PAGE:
Arden Andersen is incredibly proud of the Kansas City education system. One of the reasons for this is because they have such a strong focus on history. Students actively take part in projects to not just commemorate certain pieces of history, but actually relive them to a degree.
Arden Andersen Helps to Honor the Heroes
The first time Andersen became aware of just how much Kansas City schools celebrate history, is when he took part in an Honor the Heroes program. What stood out to him was that schools in Kansas City are often name after local luminaries. This is very different from the national trend, where only national heroes are commemorated in this way. This fascinated Andersen so much, that he completed a piece of research together William S. Worley. Together, Anderson and this University of Missouri, Kansas City adjunct professor uncovered some very interesting insights.
The work done by Andersen first uncovered that, in 1870, Kansas City schools decided that those schools that had mainly black students should also be taught by black teachers. This is perhaps not such a surprising decision in itself, since segregation was still very normal in those days. However, the education system in Kansas City is so good that what it actually did, was create a whole new class made up of true thought leaders of African American origin. This is seen nowhere else in the country, where black populations continued to be very poorly educated.
The schools themselves continued to be named after white leaders, but mainly those who played an important role in the abolishment of slavery. Lincoln was a very popular name, therefore. However, William Lloyd Garrison, who was a famous abolitionist, was also honored in this way, as was the Senator of Massachusetts, Charles Summer, whose anti-slavery position led to him being physically attacked.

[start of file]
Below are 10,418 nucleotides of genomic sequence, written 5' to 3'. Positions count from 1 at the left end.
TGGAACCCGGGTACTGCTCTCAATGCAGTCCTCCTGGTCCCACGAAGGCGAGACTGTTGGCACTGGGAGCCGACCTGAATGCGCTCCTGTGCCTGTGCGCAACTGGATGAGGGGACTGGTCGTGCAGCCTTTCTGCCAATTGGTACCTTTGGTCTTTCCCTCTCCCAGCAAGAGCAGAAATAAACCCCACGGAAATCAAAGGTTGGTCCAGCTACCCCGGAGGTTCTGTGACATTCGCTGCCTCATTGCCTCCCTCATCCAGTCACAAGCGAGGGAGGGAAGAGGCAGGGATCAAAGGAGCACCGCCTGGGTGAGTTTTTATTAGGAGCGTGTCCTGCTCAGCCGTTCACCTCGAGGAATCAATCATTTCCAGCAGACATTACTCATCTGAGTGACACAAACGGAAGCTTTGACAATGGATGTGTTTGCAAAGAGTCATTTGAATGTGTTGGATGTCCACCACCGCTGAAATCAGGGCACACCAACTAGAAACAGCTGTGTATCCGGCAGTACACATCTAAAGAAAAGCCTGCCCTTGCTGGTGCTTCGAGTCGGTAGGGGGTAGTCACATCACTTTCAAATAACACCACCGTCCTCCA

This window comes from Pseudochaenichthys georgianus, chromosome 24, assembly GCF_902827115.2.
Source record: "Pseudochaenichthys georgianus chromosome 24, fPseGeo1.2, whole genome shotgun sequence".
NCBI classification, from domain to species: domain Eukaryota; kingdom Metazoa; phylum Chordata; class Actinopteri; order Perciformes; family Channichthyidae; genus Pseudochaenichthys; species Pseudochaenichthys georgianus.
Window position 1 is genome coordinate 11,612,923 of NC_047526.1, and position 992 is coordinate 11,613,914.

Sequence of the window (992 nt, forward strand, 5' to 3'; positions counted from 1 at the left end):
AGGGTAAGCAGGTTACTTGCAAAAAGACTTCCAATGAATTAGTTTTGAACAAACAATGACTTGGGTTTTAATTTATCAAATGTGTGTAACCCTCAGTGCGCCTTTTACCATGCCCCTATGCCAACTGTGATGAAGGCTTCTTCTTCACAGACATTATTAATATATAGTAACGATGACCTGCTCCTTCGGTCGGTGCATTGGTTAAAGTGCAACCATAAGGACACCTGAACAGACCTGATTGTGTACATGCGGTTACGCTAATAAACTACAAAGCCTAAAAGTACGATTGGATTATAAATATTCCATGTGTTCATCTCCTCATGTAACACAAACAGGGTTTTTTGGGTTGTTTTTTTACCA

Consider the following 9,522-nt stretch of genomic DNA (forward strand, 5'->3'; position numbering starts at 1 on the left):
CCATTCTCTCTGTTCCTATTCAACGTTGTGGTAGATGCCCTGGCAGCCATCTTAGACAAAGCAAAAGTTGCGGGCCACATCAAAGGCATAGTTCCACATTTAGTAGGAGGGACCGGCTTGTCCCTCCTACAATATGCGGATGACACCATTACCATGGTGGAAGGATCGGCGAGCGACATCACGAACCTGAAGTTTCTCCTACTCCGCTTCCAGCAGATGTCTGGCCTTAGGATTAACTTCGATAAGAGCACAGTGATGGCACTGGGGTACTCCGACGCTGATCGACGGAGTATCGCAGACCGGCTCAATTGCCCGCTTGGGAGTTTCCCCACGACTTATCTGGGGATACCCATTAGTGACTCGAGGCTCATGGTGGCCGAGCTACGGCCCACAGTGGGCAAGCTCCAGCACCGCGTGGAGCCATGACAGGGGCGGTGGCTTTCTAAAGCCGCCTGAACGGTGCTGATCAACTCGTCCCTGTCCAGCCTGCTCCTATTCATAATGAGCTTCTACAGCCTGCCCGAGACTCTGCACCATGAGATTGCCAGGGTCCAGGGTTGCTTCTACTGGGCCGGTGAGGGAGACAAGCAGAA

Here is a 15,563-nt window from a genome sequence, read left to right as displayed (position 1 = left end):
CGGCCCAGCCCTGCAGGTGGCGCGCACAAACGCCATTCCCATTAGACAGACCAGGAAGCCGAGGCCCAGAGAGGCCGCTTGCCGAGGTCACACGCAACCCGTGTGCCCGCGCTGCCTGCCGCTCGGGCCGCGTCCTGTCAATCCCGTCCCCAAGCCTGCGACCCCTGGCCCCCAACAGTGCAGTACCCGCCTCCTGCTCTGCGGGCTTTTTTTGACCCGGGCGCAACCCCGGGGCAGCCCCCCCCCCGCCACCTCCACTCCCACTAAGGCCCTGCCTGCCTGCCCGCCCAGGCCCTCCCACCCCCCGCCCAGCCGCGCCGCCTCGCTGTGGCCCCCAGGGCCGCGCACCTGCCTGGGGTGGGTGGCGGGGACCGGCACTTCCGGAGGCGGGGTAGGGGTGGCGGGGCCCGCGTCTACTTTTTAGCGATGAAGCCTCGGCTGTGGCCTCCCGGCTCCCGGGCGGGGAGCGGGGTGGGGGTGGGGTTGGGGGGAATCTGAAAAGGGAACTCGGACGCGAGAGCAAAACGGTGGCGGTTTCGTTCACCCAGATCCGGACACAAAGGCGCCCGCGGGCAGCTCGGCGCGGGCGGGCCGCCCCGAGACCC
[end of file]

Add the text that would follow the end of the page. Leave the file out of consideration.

Two decades later, in the 1890s, Blanche K. Bruce was honored as a black senator from Mississippi. This was followed by Phyllis Wheately, and African America poet. R.T. Coles and W.W. Yates were honored for their roles as black educators, playing a hugely important role in the cultural and educational development of the city. The Benton Grammar School changed its name o D. A. Holmes in 1953, honoring the unofficial School Board member and pastor, who interviewed teaching applicants of black heritage. Schools have also often been named after corporate heads and philanthropists who have helped the educational system. One example of this is J.C. Nichols, the real estate developer.
Most recently, the Primitivo Garcia Elementary School was named. Garcia lost his life trying to protect a woman who was attacked and is a true hero. While these are trends seen all over the country and not just in Kansas City, what sets this apart is that the names here are all genuinely connected to the past of the city itself. Kansas City is made up of real people, and their education system is closely connected to this.
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